...because you thought Sweden was Switzerland!

Thursday, May 15, 2008

Inventive inventions #4: the seat belt

My blog turned two years this month! ... And yes, I still have a folder-full of backlog entries that I would like to write about someday, about half of them having something to do with food. Since my first blog-birthday entry dealt with things I could do to improve the blog, I decided to follow that up this year. As a new blogyear resolution, I will really try to write about other things than food more often. Of course that doesn't mean that I will stop writing about food altogether (I can't help myself. In fact, I'm already thinking about my next food journal). I'll merely try to space them out a little bit. This is also going to be a challenge for me because this means I have to find other aspects of Swedish life to write about.

So today, I resurrect an old series, Inventive inventions – things that have been invented by Swedes and/or useful objects whose origin I do not know but nevertheless often figure in Swedish life. So far, I've talked about the cheese slicer, the tetra pack, and taxonomy. Now, I add the seat belt to the list. Come to think of it, doesn't it just make perfect sense that the world's most safety-conscious people (life expectancy in Sweden is among the highest, I think only second to Japan), who produce one of the world's safest cars (Volvo, who ship crashed cars back to Sweden to study the crumple zones) would have invented such a thing?

The Volvo logo is the ancient chemical symbol for iron (iron's association with weapons and the god of warfare Mars, also has turned it into a common ideogram for masculinity). The name Volvo comes from latin "volvere", to roll.

Volvo didn't produce the very first seat belt, i.e. the lap belt, but it did produce what today is a basic standard for cars. Interestingly, when it's inventor, Volvo engineer Nils Bohlin came up with it in 1958, he patented it "Basics of Proper Restraint Systems for Car Occupants". But in ordinary English, that really just means the three-point seat belt:

Yup, it's that thing which I hope you use when you're in any engine-running vehicle. Except jeepneys, which really can't have seat belts. You'll just have to cross your fingers that nothing happens to you there.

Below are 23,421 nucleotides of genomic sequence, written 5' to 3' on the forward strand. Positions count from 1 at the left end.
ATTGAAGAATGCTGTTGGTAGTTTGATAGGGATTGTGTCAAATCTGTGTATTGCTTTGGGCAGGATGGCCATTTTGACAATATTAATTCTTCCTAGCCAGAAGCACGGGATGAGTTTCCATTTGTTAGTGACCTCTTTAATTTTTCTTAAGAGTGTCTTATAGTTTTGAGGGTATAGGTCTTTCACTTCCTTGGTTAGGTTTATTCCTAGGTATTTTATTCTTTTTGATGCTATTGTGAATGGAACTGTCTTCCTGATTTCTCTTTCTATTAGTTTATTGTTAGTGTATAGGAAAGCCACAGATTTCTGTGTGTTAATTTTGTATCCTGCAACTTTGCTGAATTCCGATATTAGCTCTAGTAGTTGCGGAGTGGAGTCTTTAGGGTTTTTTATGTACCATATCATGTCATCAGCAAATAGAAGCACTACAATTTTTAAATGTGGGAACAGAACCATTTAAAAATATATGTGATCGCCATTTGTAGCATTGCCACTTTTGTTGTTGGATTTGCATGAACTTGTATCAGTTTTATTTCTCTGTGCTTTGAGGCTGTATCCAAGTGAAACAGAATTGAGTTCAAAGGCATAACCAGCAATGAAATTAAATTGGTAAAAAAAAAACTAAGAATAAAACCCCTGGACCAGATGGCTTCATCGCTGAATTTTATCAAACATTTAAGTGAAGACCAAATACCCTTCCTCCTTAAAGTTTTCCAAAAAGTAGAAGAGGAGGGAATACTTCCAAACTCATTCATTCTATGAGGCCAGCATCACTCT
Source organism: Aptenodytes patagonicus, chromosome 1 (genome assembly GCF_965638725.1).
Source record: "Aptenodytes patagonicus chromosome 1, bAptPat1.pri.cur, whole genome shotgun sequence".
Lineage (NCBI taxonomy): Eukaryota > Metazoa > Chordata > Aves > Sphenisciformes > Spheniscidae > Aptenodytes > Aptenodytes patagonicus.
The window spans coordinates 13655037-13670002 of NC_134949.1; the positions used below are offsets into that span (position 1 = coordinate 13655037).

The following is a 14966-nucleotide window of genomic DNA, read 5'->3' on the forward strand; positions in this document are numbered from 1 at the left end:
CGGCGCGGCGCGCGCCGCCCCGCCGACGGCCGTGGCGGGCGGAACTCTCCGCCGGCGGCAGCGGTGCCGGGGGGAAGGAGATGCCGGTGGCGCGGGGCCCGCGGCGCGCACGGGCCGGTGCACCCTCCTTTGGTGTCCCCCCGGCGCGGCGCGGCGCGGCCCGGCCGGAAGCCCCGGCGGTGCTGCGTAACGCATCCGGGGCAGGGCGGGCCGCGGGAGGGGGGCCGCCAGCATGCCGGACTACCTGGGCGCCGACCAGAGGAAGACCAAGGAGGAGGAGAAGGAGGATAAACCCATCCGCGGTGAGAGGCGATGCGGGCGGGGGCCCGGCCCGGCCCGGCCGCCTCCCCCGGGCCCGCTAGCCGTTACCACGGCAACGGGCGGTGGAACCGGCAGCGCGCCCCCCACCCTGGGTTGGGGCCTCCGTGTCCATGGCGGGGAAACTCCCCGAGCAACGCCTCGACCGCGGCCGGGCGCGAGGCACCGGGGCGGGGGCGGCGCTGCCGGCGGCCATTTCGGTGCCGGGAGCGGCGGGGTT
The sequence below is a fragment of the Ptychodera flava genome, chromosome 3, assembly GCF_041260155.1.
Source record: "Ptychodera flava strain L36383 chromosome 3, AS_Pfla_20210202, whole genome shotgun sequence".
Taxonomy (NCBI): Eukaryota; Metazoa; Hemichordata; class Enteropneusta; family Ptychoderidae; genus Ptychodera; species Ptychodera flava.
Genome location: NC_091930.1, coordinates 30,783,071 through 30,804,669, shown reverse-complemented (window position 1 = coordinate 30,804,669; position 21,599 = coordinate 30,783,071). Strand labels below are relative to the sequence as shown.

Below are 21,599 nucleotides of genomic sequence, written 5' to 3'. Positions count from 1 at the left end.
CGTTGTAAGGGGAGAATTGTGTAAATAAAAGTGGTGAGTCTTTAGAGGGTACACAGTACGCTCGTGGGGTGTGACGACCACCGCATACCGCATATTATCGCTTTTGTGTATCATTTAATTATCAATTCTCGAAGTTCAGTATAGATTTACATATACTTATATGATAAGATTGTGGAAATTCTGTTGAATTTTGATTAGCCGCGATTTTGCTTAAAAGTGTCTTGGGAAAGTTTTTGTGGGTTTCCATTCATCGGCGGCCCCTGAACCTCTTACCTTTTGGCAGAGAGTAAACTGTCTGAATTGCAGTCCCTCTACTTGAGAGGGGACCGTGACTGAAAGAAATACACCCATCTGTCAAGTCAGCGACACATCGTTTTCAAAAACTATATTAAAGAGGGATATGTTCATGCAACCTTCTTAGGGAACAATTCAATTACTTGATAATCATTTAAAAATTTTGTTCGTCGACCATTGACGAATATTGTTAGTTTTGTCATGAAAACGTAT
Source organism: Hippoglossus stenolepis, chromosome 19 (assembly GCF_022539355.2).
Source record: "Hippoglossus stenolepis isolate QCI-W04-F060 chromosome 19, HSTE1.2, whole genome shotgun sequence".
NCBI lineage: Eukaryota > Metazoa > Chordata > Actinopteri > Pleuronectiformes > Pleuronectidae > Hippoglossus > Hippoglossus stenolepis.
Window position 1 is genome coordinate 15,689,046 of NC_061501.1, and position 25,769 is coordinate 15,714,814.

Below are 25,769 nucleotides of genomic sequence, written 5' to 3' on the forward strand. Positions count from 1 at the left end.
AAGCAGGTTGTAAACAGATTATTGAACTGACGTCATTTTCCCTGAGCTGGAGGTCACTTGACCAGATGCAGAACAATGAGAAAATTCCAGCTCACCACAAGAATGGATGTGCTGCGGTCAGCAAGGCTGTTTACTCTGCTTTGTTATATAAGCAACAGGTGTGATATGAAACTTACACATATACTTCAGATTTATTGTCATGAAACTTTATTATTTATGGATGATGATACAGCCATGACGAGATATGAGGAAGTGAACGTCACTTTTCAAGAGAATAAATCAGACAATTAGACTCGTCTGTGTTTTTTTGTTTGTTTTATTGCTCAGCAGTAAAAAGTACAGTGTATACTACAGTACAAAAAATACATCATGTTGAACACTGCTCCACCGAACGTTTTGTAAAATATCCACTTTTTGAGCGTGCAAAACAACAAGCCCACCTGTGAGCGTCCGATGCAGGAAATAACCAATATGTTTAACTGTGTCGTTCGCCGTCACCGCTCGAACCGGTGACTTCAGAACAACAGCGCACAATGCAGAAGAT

I find it interesting that things we take for granted as standard objects today hadn't actually existed until recently. Only in 1959 did the three-point seat belt become a standard in Sweden; it didn't become a standard in the United States and elsewhere in Europe until the 60's. This means that people our parent's age probably remember a distinct time when three-point seat belts appeared in their cars. This also explains why our old ('64?) Beetle didn't have standard locking seat belts until my dad installed one to it.

In '67, seat belts in the back passenger seats became a Volvo standard as well, but it was only in '68 that these "locked", as seat belts do today when you jerk forward. In '75, wearing seat belts become mandatory in Sweden (after which driving injuries have been halved!), and in the Philippines, well, this was only in the case from 1999! (And according to the Philippine law, this meant any type of restraint device which could mean lap-belts and seat belts that don't necessarily lock. However, there's nothing much that could be done to vintage cars in Sweden either, I would guess). Based on observations and articles that I've read, there still seems to be a long way to go before the Seat Belt Act is fully implemented in the Philippines, but Sweden isn't perfect either and accidents that involve buses bring on a debate about why not all buses, including the Campus bus I ride to school, are seat belt-equipped. In fairness (and for my folks' peace of mind), the bus only drives 90km/h in a highway where cars can drive up to 110. But that's still fast, isn't it?

Anyway, when a vehicle is seat belt-equipped, I do think that there's no excuse not to buckle up, and by habit I never remove my belt until we have reached our destination (as a lot of accidents happen near people's homes when they prematurely take off their seat belts, raising their risk for injury). Take it from someone studying a course on Health and Society. Heheh. ;-) Besides, it could cost you a lot if you're caught without one.

1 Comments:

Anonymous Esther Garvi said...

I find spacing out works really well: it doesn't place your blog in a niche, but the variation is well worth it!

11:39 AM

 

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